The founder of Facebook, Mark Zuckerberg, will be joining with other technology executives to form a nonprofit advocacy group, initially focusing on the issue of immigration reform.
The move comes at a time when the technology industry as a whole has been pushing for comprehensive, sensible immigration reform. While Silicon Valley executives have stressed the need for reform in order to better attract the world’s top high-tech workers, they also support creating a path to citizenship for the current 11 million undocumented immigrants already in the U.S.
Steve Case, the co-founder of AOL recently testified before the Senate Judiciary Committee, saying:
While my main focus is on talent, I also believe we need to work together to create a dignified path to citizenship for the 11 million undocumented workers currently in the country.
Last month, a “virtual” march for immigration reform was announced, to be led by representatives from around the nation, including New York City Mayor Michael Bloomberg as well as Steve Case and former Mozilla CEO John Lilly. The goal of the march is to bring hundreds of thousands together using social media, including Twitter and Facebook, to promote immigration legislation that works for everyone.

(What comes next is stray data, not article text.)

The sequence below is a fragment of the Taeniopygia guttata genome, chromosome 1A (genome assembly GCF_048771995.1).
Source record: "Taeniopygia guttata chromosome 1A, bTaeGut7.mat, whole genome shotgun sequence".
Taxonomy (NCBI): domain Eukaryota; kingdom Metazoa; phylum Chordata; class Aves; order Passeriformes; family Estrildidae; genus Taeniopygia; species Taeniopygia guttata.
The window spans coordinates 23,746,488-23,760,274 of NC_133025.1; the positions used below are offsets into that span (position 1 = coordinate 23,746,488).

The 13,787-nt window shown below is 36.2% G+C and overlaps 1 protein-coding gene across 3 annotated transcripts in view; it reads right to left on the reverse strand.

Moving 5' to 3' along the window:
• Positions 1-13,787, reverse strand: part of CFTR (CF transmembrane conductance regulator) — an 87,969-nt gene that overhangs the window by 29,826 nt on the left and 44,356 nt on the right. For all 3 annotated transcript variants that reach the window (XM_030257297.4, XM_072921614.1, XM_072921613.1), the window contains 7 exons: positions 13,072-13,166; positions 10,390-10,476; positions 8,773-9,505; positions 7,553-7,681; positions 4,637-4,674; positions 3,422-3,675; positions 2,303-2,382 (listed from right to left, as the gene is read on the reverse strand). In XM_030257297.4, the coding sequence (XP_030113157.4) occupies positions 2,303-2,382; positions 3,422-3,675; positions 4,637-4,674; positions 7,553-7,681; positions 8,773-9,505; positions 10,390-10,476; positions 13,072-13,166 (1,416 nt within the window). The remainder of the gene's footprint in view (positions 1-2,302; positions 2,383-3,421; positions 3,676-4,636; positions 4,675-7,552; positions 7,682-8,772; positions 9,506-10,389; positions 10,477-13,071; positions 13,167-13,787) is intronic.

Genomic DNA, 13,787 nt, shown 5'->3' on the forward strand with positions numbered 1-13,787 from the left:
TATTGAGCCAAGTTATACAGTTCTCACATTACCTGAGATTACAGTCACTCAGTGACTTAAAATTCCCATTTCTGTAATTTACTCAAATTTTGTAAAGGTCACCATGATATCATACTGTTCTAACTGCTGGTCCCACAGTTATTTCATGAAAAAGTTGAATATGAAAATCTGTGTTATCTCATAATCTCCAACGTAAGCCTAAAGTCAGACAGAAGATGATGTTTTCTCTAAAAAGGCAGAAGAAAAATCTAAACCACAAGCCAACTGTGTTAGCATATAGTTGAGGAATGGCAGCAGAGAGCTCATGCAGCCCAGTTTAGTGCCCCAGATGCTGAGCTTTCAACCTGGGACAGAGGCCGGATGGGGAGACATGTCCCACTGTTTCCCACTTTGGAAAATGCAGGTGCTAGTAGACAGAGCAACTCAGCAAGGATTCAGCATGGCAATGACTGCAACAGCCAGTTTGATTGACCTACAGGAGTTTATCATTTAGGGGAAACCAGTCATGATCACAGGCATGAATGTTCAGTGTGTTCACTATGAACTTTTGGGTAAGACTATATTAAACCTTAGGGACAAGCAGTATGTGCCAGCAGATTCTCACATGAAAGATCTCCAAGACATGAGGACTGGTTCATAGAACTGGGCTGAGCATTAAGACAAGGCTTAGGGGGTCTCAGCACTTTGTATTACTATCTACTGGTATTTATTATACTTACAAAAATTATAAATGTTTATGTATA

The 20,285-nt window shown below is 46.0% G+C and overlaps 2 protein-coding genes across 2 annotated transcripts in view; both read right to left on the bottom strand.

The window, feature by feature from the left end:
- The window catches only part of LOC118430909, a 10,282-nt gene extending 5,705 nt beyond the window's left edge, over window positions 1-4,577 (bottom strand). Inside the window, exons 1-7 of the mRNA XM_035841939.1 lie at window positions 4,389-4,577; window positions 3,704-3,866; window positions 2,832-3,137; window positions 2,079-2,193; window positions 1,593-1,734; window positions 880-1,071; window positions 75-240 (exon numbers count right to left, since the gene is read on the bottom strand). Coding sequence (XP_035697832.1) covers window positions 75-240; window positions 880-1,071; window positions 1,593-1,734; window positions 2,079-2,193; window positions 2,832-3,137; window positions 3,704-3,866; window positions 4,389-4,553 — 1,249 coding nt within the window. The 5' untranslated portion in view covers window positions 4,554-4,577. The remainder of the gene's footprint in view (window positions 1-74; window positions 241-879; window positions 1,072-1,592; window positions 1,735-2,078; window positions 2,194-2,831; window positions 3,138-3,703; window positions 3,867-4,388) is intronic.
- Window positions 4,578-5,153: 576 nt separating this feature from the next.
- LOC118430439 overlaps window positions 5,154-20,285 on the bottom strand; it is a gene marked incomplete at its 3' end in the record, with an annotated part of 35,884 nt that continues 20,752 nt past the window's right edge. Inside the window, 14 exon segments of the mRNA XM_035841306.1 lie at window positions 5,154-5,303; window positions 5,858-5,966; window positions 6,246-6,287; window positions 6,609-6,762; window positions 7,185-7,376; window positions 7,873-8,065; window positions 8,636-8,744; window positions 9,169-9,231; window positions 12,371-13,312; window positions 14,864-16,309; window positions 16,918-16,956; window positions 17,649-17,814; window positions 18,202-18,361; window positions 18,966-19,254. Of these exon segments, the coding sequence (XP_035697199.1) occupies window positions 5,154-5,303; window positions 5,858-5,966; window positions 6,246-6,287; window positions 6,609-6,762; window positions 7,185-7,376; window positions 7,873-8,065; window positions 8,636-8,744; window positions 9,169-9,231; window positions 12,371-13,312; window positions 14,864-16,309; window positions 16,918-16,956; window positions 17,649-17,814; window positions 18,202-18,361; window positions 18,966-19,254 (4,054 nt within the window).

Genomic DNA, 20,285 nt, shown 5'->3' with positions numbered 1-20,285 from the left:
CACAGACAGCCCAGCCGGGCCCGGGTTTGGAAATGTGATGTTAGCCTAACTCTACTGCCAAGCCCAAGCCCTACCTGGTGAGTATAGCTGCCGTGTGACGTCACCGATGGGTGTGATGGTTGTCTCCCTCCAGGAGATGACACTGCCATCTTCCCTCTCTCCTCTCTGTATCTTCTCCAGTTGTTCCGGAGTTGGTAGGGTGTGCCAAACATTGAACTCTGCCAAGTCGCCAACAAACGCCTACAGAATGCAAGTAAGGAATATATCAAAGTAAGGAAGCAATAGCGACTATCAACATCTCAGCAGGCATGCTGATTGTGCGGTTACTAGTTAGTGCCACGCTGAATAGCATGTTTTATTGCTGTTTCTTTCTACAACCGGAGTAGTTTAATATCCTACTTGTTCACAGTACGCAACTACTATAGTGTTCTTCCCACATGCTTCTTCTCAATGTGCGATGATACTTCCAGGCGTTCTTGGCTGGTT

According to Politico, Zuckerberg has tapped a bipartisan group of strategists to create his advocacy group. The group includes Joe Lockhart of the Glover Park Group, a former White House communications secretary under President Bill Clinton; Jon Lerner, a Republican strategist; and Rob Jesmer, a Republican strategist and former executive director of the National Republican Senatorial Committee.
According to the San Francisco Gate, Zuckerberg is said to have pledged as much as $20 million to the upcoming advocacy group.